1 tn The comparative “like” does not appear in the Hebrew text, but is implied by the metaphor; it is supplied for the sake of clarity.
2 sn The proverb presents the ideal, for it is not concerned with old people who may be evil. The KJV tried to qualify the interpretation by making the second half of the verse a conditional clause (“if it be found in the way of righteousness”). This is acceptable but unnecessary. The book of Proverbs is simply laying out the equity of longevity for righteousness and premature death for wicked people. In this line “gray hair” is a metonymy of adjunct/effect, representing old age; and the “glorious crown” (taking the genitive as attributive) provides a fitting metaphor to compare the hair on the head with a crown.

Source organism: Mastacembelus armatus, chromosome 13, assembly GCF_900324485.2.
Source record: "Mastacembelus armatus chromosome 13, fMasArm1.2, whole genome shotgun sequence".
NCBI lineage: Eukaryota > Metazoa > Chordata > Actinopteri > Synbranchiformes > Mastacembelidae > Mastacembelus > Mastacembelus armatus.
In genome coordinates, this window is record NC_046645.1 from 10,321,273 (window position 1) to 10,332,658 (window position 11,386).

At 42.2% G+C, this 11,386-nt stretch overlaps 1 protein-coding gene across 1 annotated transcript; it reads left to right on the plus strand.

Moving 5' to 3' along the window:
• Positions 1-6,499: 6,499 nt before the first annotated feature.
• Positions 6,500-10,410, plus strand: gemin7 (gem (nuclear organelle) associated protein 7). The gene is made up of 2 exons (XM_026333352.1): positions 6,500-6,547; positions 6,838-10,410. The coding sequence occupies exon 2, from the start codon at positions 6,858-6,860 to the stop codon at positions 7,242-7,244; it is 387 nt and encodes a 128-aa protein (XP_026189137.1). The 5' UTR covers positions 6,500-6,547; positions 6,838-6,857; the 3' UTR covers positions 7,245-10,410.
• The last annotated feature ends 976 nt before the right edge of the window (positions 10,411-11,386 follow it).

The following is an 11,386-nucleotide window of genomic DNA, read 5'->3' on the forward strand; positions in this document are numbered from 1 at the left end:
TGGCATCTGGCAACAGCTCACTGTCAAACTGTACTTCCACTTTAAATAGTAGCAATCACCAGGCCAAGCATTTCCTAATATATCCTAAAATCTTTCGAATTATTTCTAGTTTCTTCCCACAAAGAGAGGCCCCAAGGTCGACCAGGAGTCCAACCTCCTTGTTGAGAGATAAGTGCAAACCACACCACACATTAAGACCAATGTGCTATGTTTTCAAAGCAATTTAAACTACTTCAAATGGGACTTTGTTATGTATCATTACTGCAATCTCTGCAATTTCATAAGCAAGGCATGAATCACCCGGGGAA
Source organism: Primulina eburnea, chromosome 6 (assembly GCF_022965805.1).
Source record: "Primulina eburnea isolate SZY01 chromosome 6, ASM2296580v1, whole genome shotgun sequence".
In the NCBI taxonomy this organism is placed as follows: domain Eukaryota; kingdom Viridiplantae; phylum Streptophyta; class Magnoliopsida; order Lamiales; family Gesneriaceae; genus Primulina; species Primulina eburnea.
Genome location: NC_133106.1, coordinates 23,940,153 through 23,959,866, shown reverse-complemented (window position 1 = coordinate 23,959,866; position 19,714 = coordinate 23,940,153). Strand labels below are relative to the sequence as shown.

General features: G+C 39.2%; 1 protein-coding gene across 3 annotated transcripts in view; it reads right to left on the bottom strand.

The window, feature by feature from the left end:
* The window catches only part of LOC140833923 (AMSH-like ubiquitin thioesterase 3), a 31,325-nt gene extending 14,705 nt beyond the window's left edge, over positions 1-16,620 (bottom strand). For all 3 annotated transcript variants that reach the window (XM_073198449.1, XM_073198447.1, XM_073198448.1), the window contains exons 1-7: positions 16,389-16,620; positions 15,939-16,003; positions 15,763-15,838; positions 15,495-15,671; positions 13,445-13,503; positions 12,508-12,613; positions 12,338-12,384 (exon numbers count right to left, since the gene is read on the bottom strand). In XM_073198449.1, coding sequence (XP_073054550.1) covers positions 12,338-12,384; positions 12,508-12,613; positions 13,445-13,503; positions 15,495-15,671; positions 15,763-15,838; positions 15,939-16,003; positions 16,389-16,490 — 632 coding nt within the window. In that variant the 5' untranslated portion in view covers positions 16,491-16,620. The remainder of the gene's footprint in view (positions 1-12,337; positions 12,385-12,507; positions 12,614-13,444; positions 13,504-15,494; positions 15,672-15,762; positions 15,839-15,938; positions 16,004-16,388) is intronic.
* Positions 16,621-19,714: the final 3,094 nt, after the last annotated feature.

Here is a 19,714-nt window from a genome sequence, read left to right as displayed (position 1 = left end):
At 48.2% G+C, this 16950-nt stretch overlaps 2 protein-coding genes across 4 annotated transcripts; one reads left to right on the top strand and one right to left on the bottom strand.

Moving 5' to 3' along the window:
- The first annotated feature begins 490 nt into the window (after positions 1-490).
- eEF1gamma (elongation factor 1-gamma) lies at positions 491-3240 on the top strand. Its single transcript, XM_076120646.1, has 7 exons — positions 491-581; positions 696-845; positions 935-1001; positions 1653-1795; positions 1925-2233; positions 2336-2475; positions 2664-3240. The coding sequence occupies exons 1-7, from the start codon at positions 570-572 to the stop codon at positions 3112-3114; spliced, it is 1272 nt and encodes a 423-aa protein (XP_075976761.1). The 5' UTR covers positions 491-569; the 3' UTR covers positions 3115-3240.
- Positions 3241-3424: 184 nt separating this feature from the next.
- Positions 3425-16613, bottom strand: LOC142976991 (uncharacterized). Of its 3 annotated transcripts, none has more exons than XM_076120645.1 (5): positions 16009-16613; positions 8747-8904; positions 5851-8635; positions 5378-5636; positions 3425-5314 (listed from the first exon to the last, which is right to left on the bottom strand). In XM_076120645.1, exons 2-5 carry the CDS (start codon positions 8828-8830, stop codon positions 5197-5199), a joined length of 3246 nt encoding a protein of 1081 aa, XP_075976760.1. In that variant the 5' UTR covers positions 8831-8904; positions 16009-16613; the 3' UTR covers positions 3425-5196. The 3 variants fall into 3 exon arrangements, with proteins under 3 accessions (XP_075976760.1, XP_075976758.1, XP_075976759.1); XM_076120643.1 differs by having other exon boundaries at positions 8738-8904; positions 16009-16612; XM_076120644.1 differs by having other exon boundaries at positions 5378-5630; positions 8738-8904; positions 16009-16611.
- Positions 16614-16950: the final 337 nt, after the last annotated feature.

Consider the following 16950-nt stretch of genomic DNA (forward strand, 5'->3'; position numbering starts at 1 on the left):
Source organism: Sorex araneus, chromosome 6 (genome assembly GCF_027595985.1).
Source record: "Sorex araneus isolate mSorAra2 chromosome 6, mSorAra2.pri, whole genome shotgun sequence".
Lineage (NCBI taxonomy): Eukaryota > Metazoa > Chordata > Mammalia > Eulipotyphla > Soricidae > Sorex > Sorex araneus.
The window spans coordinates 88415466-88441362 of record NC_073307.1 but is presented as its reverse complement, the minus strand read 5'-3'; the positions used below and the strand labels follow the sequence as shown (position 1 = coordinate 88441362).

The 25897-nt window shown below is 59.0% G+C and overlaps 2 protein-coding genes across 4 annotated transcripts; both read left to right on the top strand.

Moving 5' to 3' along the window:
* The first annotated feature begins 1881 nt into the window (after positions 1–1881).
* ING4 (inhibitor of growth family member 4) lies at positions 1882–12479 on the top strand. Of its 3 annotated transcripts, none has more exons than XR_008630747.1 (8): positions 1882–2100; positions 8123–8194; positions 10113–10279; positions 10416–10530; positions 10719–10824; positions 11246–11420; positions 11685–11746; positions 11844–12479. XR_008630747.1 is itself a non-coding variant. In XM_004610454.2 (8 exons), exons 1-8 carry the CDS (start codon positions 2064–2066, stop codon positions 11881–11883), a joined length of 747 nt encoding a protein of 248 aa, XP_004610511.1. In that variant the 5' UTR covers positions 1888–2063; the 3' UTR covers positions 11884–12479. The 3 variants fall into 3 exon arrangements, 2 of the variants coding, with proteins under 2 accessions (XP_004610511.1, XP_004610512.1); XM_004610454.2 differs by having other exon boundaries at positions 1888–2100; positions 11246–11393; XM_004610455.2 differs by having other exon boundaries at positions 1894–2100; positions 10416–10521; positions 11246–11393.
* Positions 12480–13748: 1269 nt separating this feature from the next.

3 tn Heb “it is found” (so NASB) or “it will be found.”
4 sn While the proverb presents a general observation, there is a commendable lesson about old people who can look back on a long walk with God through life and can anticipate unbroken fellowship with him in glory.
6 tn The Hebrew term הֲדַר (hadar), the noun in construct, means “splendor; honor; ornament.” The latter sense is used here, since grey hair is like a crown on the head.
7 sn “Grey hair” is a metonymy of adjunct; it represents everything valuable about old age – dignity, wisdom, honor, experience, as well as worry and suffering of life. At the very least, since they survived, they must know something. At the most, they were the sages and elders of the people.